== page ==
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al adnani the pwesterners in 2014. the u.s. esyria policy rests on a treacherous fault line. may be delayed because of a nasty fight between turkey and the nasty fight between turkey and the syrian kurdish mu lisha known as the sadly it's a classic middle east moment when regional players mistrust of each other overwhelms their common interest in fighting the terrorist islamic state. the syrian policy built its military plans on the treacherous fault lines of turkish, kurdish. u.s. military power can't say the house built on quick sand before we move on, the aunited
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states needs to frame a clear understanding with the neighboring states of what comes next. >> how have the recent attacks against the turkish people moved this along and changed the dynamic at all? >> well, the turks are now in syria. they invaded ten days ago and that invasion in one sense makes the turkish/syrian border more secure. it finally closes that border. but it walks into this quick sand that i referred to in that op-ed piece that mika just read. the hatred between the turks and the syrian kurds who have been our best fighters in syria who have been the people taking the fight to isis in places you probably have never heard of probably. those have been brutal battles and these people have fought hard for the united states and for their land and they've won.
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their next goal was raqqa the capital of syria. i was told by my sources until it is sorted out, they will not go forward with that. >> but, david, do we not want turkey engaged and involved in there? i certainly understand the rivalry and the deep seeded hatred between the turks and the kurds and syria. but is it a plus for us that you have syria in there and was it worth wading into that quick sand to try to separate these two? >> in the middle east they don't have just plus and minus signs as they're all complicated and mixed together. it's a plus that turkey has moved, but the real minus that that movement seems to have led the toughest force that we were counting on to clear raqqa to
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pull back. there is a plus side and also a minus side. i would also just say before we leave this killing of al admani the chief foreign operations director is a big deal. this is the second most important person. >> is it? >> it is a big deal. this is the face. the most toxic side of the movement calling on lone wolf and planning operations. according to "new york times" he has a network of hundreds of people he sent into europe. decapitating the head of that network is a big deal. >> i'll get yelled at by alex because you have to go. but i have to briefly ask you, what are your thoughts on the military cooperation agreement signed between india and the united states. ash carter. how significant is that? >> u.s. and india military cooperations should be seen in our concerns. nothing that china fears more than this other enormously
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powerful rising asian country being in alliance with the united states implicitly against china. we're not going to say that officially. be very careful about that. but china understands that. it's very important. it's done on the eve of the g-20 summit. president obama this weekend will be in china. so, i think it's part of the whole series of adjustments in asia to rising china power. >> david ignatius, thank you very much. coming up, john mccain and marco rubio send off threats to win and win big and the guy challenging debbie wasserman schultz concede, but not in a way you might think. we'll explain when "morning joe" comes right back.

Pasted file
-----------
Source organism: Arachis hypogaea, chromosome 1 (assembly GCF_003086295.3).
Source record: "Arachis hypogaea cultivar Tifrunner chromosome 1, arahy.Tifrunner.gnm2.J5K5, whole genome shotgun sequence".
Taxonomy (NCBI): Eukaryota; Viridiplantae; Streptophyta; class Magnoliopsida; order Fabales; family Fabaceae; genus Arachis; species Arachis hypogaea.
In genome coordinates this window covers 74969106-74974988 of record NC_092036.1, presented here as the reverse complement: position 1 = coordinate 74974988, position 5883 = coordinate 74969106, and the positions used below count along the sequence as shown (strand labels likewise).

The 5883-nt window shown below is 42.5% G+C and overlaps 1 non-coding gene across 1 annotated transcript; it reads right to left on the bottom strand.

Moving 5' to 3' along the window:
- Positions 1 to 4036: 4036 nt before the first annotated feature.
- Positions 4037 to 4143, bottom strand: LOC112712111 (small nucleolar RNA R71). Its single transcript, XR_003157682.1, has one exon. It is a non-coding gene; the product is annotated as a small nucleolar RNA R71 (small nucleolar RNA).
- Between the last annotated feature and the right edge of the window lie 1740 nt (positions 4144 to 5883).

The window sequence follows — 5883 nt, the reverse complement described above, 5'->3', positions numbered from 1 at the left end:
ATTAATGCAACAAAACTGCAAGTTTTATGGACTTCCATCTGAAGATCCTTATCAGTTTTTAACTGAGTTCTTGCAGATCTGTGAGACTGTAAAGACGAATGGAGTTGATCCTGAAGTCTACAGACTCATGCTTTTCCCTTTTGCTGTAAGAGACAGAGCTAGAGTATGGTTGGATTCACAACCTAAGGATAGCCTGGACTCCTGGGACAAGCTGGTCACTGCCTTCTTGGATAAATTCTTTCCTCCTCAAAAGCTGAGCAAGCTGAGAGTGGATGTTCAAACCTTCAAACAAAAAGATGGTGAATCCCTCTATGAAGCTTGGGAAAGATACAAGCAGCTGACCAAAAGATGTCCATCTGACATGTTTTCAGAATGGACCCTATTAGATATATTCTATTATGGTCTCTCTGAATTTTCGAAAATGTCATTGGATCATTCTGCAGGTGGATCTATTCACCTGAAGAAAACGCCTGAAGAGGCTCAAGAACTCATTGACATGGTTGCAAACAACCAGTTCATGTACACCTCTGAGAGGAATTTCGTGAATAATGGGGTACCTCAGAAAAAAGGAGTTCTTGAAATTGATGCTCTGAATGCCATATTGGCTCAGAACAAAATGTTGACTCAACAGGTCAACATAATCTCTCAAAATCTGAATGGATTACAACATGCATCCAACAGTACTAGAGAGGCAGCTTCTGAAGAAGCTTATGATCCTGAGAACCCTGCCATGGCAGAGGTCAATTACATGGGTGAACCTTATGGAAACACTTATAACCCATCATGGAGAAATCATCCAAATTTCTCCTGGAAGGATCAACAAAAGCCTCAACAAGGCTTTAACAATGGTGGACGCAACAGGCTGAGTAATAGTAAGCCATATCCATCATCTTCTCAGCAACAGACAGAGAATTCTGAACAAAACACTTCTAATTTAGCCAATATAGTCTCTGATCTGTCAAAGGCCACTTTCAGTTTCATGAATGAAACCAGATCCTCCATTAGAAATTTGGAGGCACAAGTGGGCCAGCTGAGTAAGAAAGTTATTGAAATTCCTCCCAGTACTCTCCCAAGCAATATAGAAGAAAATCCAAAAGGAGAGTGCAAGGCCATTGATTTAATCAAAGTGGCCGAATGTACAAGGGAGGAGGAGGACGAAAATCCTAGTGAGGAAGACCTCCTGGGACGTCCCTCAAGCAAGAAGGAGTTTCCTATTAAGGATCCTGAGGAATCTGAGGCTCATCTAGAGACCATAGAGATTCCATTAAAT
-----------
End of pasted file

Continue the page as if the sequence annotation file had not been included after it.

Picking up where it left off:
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amphibian. male teacher: excellent. welcome to a brighter future. welcome to it all. comcast. all right. let's get some of the critical down ballot races we have been following. on to the general election for senator john mccain of arizona after defeating his closest primary challenger by nearly 62,000 votes in last night's senate primary. the long-time senator won 52% of the republican vote followed by kelly ward's nearly 39%. that means he'll save democratic congresswoman anne kirkpatrick in the general election. a 12-point lead in that race with election day less than 70 days away. during his victory speech in phoenix earlier this morning,
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senator mccain said it is critical for republicans to maintain their majority in congress and check the next president, no matter who he or she is. >> republicans must be willing to put forward smart, common sense effective policies. and we must be able to resist from a position of strength ideas coming from the next white house, whoever occupies it, that will take the country in the wrong track. it's imperative republicans maintain our majorities in congress. it's important to america's future that we have a say over the next president's appointments to the united states supreme court. >> speaking out after her loss, kelly ward said, "sadly the establishment seems to have won this battle by spending untold millions to call me liberal, dangerous, weak." >> she just used age as a factor. >> she did. she added the republican party cannot win as a national party if we keep nominating uncareered